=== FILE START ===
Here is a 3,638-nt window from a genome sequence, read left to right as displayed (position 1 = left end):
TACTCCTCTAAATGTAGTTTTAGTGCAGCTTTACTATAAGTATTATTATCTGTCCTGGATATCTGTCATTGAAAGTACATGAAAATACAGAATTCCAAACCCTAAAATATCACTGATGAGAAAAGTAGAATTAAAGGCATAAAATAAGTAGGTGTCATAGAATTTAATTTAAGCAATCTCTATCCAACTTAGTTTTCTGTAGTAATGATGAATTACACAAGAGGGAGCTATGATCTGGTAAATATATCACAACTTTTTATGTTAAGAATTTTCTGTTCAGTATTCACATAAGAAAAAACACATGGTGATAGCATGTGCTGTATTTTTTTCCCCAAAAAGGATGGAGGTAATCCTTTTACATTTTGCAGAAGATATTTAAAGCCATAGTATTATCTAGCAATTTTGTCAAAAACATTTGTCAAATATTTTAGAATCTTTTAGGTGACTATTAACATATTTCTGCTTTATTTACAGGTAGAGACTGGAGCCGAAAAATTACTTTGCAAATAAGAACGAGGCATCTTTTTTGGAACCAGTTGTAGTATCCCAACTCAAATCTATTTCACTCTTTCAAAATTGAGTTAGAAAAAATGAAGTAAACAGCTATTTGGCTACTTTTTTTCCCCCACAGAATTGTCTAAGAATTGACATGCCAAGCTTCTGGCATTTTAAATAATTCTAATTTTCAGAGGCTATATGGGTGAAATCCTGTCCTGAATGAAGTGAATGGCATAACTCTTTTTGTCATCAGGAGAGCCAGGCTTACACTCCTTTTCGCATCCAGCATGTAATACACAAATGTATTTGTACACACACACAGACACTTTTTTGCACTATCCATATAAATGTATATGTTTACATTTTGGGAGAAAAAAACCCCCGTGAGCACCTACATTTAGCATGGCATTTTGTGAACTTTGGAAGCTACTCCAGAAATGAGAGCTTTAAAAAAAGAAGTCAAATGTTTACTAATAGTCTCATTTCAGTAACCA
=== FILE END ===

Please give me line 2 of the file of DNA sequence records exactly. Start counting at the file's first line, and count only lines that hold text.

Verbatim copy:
TACTCCTCTAAATGTAGTTTTAGTGCAGCTTTACTATAAGTATTATTATCTGTCCTGGATATCTGTCATTGAAAGTACATGAAAATACAGAATTCCAAACCCTAAAATATCACTGATGAGAAAAGTAGAATTAAAGGCATAAAATAAGTAGGTGTCATAGAATTTAATTTAAGCAATCTCTATCCAACTTAGTTTTCTGTAGTAATGATGAATTACACAAGAGGGAGCTATGATCTGGTAAATATATCACAACTTTTTATGTTAAGAATTTTCTGTTCAGTATTCACATAAGAAAAAACACATGGTGATAGCATGTGCTGTATTTTTTTCCCCAAAAAGGATGGAGGTAATCCTTTTACATTTTGCAGAAGATATTTAAAGCCATAGTATTATCTAGCAATTTTGTCAAAAACATTTGTCAAATATTTTAGAATCTTTTAGGTGACTATTAACATATTTCTGCTTTATTTACAGGTAGAGACTGGAGCCGAAAAATTACTTTGCAAATAAGAACGAGGCATCTTTTTTGGAACCAGTTGTAGTATCCCAACTCAAATCTATTTCACTCTTTCAAAATTGAGTTAGAAAAAATGAAGTAAACAGCTATTTGGCTACTTTTTTTCCCCCACAGAATTGTCTAAGAATTGACATGCCAAGCTTCTGGCATTTTAAATAATTCTAATTTTCAGAGGCTATATGGGTGAAATCCTGTCCTGAATGAAGTGAATGGCATAACTCTTTTTGTCATCAGGAGAGCCAGGCTTACACTCCTTTTCGCATCCAGCATGTAATACACAAATGTATTTGTACACACACACAGACACTTTTTTGCACTATCCATATAAATGTATATGTTTACATTTTGGGAGAAAAAAACCCCCGTGAGCACCTACATTTAGCATGGCATTTTGTGAACTTTGGAAGCTACTCCAGAAATGAGAGCTTTAAAAAAAGAAGTCAAATGTTTACTAATAGTCTCATTTCAGTAACCA